Tourism chiefs aim to update town’s reputation

TOURISM chiefs are determined to help Eastbourne shed its blue rinse reputation as part of an in-depth study into the habits of out-of-towners visiting the resort.

For decades Eastbourne has been synonymous with pensioners, coach trip holidays and SAGA-style stop-overs.

Now though, decision-makers at the borough council want to lead a shift away from the grey pound.

A report published this week by Tracey McNulty, the council’s chief tourism officer, outlined the importance of splashing £30,000 of tax payers’ cash on an outside consultancy firm to carry out the research.

In it, Ms McNulty wrote, “In Eastbourne we have the further hindrance of an unfair reputation as being a resort populated by an older age-group, when in fact we are home to more young people that any other borough in the county.

“Challenging this reputation through making informed judgements of how to develop and promote the town to diverse markets – including younger families – as a place to live and work as well as holiday, relies on us understanding how we are perceived.”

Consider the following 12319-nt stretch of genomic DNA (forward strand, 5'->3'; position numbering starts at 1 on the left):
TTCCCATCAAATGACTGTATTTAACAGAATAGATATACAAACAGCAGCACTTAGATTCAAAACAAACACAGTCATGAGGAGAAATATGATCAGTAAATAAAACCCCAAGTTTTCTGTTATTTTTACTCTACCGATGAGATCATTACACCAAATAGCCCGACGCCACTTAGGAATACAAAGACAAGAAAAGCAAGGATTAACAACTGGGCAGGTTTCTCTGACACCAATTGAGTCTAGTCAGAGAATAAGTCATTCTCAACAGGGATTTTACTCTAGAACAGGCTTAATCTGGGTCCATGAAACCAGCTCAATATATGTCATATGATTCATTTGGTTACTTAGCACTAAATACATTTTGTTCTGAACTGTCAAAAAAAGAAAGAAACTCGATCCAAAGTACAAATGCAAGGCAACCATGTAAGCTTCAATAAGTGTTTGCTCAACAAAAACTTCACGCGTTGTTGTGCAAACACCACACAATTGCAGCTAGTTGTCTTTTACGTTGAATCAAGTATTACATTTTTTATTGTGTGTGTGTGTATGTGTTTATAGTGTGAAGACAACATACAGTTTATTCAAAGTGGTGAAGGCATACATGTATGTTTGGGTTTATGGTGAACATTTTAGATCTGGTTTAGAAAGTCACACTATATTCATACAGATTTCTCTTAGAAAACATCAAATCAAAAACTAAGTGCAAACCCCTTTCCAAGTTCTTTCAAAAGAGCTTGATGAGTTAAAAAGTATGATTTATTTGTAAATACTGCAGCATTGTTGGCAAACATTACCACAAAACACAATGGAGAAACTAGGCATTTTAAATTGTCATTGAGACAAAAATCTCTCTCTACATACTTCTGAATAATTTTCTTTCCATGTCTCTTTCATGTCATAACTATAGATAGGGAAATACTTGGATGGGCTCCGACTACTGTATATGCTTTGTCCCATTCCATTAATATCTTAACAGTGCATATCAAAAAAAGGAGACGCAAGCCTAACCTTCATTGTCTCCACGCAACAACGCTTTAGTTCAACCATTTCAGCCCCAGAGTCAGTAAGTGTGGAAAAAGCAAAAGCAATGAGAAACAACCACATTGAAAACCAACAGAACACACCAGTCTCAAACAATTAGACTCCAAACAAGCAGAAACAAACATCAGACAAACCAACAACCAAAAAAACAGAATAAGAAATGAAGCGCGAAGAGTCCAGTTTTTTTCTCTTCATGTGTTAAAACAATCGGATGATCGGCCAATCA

According to estimates, around 4.8 million people visited Eastbourne last year – placing the resort smack bang in the Premier League of seaside towns.

It was also named as the second fastest growing resort in the UK last year.

Although large-scale events like Airbourne, the International Tennis Tournament and the many conferences held in the town will always attract sizeable crowds, the council wants to have a clear picture of exactly who it is who is coming to the area and what more can be done to add more people to their number.

Eastbourne Borough Council’s lead member for tourism, Cllr Neil Stanley, said “We are very excited to press forward with plans for a significant piece of research, which will really help us to understand our visitor profile and identify areas, which we can improve and build upon, to continue to attract new audiences to Eastbourne.

“The destination has so much to offer already but it is crucial to understand our visitors’ needs so that we can make well informed choices.”